Monday, June 21, 2021

Tribeca with Abe: The God Committee

I’ve had the pleasure this year of screening a number of selections virtually from this year’s Tribeca Film Festival, which runs June 9th-20th.

The God Committee
Directed by Austin Stark
2020 Official Selection – Screening Information

Organ donation is a process that, in many cases, takes one loss of life that has already happened and turns it into an opportunity to prolong another life. It can be a rewarding and truly transformative act, and so many people benefit from the receipt of a desperately-needed component. But there are also limitations and complications that make the use of a particular organ for one intended recipient more complicated, including the geographical possibility of utilizing it in time and the physical condition of the new host. Another important factor, depending on available information, may be whether the recipient’s historical behavior makes them likely to misuse that which they have been given and ultimately lead to its rejection.

Dr. Andre Boxer (Kelsey Grammer) is a respected doctor at a New York City hospital who also serves on its heart transplant committee, which is run by Dr. Valerie Gilroy (Janeane Garofalo). On the first day that she is selected to join the committee, Dr. Jordan Taylor (Julia Stiles) faces a complex case, where a powerful and influential man (Dan Hedaya) has offered a large donation to the hospital, alleging that it is not contingent on his son being selected for an available heart following an accident. Father Dunbar (Colman Domingo) sits with the committee as a supposedly neutral representative of the would-be donor as they deliberate over what the right choice is.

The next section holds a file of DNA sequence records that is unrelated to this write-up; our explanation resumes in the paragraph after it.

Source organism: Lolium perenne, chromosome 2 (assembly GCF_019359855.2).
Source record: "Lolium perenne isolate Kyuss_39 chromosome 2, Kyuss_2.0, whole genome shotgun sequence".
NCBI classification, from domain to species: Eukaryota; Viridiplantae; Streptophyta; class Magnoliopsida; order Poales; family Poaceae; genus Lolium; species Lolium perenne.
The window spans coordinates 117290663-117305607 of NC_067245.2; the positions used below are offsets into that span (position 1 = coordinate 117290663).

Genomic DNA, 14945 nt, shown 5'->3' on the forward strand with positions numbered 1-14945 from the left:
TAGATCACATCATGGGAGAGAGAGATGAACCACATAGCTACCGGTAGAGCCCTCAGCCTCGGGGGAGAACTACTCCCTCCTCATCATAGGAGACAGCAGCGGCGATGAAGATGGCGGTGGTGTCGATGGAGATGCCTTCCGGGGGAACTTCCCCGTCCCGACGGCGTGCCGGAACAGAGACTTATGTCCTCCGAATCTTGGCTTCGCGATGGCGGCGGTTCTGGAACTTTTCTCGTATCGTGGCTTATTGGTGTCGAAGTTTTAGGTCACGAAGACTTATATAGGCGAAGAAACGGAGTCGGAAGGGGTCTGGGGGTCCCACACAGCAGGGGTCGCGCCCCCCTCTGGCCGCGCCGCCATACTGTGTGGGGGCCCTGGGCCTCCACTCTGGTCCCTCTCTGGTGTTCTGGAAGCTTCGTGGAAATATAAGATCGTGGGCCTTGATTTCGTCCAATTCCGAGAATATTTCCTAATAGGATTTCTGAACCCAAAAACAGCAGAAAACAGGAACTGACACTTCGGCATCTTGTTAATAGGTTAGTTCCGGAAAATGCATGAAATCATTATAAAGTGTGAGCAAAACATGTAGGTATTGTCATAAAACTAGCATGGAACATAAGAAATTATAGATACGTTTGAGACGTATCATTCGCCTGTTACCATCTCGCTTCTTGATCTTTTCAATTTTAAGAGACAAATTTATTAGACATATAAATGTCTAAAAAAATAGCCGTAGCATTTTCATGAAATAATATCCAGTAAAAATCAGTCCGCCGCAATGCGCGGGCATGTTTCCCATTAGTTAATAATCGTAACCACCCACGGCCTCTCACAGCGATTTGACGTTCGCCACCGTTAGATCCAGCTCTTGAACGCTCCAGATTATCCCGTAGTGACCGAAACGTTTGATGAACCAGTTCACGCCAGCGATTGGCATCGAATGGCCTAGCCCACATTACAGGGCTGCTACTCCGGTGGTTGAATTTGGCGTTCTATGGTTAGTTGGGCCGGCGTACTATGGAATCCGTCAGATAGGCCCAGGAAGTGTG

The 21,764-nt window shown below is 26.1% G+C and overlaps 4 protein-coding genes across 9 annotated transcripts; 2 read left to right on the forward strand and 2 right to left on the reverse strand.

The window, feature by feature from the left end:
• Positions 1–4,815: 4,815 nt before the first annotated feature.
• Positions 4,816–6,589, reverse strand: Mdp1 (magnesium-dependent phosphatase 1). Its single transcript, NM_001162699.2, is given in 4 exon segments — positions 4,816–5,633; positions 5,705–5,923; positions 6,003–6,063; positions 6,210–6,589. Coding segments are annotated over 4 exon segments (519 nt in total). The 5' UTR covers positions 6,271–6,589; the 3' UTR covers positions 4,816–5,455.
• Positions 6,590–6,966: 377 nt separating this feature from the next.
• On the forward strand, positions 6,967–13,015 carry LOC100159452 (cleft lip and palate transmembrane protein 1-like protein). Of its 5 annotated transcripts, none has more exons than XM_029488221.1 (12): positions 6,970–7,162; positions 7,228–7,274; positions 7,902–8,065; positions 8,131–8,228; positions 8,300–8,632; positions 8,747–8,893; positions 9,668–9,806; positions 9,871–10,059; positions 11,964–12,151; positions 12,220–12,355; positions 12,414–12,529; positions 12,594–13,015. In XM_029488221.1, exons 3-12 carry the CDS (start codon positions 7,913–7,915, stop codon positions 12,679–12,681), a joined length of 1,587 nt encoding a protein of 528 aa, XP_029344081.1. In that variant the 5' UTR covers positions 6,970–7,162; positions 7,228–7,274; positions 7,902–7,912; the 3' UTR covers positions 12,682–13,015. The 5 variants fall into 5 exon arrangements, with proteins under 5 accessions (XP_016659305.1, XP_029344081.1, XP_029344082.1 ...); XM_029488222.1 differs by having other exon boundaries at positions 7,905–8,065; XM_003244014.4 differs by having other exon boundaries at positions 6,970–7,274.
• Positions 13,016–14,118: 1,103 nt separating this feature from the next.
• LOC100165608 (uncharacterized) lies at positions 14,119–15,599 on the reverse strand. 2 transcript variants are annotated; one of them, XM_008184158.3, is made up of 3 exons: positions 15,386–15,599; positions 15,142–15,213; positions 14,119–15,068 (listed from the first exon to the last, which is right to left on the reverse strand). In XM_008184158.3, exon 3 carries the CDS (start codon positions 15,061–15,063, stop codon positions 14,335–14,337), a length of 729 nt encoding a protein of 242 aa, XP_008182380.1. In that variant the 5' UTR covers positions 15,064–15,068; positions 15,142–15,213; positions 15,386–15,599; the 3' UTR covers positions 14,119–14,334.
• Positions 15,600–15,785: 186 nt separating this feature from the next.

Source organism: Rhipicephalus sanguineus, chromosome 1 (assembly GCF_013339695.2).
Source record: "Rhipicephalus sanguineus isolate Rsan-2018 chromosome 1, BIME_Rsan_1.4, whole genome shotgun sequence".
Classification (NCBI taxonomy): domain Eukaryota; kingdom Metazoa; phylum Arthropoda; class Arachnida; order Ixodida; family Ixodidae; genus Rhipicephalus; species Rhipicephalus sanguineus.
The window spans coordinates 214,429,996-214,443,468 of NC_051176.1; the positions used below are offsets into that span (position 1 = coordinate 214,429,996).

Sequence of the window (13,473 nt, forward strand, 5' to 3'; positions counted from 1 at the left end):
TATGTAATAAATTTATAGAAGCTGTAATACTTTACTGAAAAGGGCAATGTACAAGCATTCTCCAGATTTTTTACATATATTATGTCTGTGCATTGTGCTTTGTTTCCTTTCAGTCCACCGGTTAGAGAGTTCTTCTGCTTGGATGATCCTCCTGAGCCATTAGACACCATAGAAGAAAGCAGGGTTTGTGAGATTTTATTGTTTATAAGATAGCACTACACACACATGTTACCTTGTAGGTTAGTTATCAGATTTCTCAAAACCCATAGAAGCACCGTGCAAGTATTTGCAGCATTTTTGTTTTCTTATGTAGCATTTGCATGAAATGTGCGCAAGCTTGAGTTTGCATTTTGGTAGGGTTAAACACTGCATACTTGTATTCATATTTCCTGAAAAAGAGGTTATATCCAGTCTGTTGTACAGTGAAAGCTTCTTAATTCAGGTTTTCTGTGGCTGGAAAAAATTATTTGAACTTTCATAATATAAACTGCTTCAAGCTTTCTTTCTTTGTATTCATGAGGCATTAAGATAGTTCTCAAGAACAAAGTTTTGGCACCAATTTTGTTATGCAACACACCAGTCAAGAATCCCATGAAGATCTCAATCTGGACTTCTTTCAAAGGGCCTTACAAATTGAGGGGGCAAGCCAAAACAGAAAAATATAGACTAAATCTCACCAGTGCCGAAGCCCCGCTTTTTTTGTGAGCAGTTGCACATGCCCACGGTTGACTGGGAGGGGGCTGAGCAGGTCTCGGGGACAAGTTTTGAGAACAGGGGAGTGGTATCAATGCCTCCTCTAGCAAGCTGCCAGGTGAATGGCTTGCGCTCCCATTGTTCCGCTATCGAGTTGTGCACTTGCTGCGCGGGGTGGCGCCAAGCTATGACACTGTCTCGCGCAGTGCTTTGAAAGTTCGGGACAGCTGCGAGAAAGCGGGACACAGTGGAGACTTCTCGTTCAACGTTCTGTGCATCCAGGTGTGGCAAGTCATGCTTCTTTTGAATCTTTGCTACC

This film is based on the play of the same name by Mark St. Germain. Its theatrical roots speak to the inherently dramatic nature of people sitting in a room and discussing the value of someone’s life as it compares to another and based on factors that they can’t know are entirely true. As a film, it’s not as clearly compelling, especially because it jumps back and forth frequently between moments in time, including several years in the future after whatever consequential decision comes at the end of the film has already been made. It’s a device that doesn’t aid the storytelling but instead distracts from it, diluting the urgency and distracting audiences by pushing them to guess what may have happened rather than remain intently focused on it.

While both Grammer and Stiles are skilled actors who have, in the past, delivered strong performances as characters with questionable morals, neither of them are memorable in these parts. There isn’t enough character development to make them as interesting as that which they are discussing, and the addition of charismatic scene-stealers like Garofalo and Domingo doesn’t help much since they’re just as unexplored. This is a case where a television series with the opportunity to actually flesh out its protagonists and invest in them as much as in the drama they face might have been a better fit, since the premise is intriguing but not satisfyingly investigated here.


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